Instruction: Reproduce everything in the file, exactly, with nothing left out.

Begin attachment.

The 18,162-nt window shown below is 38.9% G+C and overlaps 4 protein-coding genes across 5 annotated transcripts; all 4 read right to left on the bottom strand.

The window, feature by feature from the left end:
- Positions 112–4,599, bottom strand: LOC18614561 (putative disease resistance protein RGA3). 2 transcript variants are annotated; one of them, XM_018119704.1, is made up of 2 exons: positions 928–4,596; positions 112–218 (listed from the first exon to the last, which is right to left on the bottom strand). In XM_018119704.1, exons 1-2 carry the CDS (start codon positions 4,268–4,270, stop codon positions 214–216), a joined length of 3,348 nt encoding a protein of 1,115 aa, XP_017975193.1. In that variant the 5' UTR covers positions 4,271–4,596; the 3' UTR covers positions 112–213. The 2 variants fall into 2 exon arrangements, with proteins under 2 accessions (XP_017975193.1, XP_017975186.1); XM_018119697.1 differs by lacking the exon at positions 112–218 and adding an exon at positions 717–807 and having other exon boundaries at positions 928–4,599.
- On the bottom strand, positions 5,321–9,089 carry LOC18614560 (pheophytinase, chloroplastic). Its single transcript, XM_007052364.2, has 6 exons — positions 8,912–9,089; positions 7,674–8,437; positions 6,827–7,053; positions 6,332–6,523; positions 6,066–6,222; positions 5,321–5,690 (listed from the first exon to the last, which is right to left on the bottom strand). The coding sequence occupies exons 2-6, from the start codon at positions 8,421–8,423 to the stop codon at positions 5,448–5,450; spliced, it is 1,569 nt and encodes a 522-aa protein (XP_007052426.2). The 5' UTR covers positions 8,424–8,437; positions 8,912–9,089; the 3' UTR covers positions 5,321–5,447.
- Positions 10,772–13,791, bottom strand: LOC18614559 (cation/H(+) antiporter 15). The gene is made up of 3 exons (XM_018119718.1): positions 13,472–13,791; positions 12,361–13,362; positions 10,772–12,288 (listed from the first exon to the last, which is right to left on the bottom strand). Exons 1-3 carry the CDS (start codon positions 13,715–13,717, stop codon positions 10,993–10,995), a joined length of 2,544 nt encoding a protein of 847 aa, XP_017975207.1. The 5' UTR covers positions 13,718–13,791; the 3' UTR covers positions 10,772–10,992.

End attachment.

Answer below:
The 18,162-nt window shown below is 38.9% G+C and overlaps 4 protein-coding genes across 5 annotated transcripts; all 4 read right to left on the bottom strand.

The window, feature by feature from the left end:
- Positions 112–4,599, bottom strand: LOC18614561 (putative disease resistance protein RGA3). 2 transcript variants are annotated; one of them, XM_018119704.1, is made up of 2 exons: positions 928–4,596; positions 112–218 (listed from the first exon to the last, which is right to left on the bottom strand). In XM_018119704.1, exons 1-2 carry the CDS (start codon positions 4,268–4,270, stop codon positions 214–216), a joined length of 3,348 nt encoding a protein of 1,115 aa, XP_017975193.1. In that variant the 5' UTR covers positions 4,271–4,596; the 3' UTR covers positions 112–213. The 2 variants fall into 2 exon arrangements, with proteins under 2 accessions (XP_017975193.1, XP_017975186.1); XM_018119697.1 differs by lacking the exon at positions 112–218 and adding an exon at positions 717–807 and having other exon boundaries at positions 928–4,599.
- On the bottom strand, positions 5,321–9,089 carry LOC18614560 (pheophytinase, chloroplastic). Its single transcript, XM_007052364.2, has 6 exons — positions 8,912–9,089; positions 7,674–8,437; positions 6,827–7,053; positions 6,332–6,523; positions 6,066–6,222; positions 5,321–5,690 (listed from the first exon to the last, which is right to left on the bottom strand). The coding sequence occupies exons 2-6, from the start codon at positions 8,421–8,423 to the stop codon at positions 5,448–5,450; spliced, it is 1,569 nt and encodes a 522-aa protein (XP_007052426.2). The 5' UTR covers positions 8,424–8,437; positions 8,912–9,089; the 3' UTR covers positions 5,321–5,447.
- Positions 10,772–13,791, bottom strand: LOC18614559 (cation/H(+) antiporter 15). The gene is made up of 3 exons (XM_018119718.1): positions 13,472–13,791; positions 12,361–13,362; positions 10,772–12,288 (listed from the first exon to the last, which is right to left on the bottom strand). Exons 1-3 carry the CDS (start codon positions 13,715–13,717, stop codon positions 10,993–10,995), a joined length of 2,544 nt encoding a protein of 847 aa, XP_017975207.1. The 5' UTR covers positions 13,718–13,791; the 3' UTR covers positions 10,772–10,992.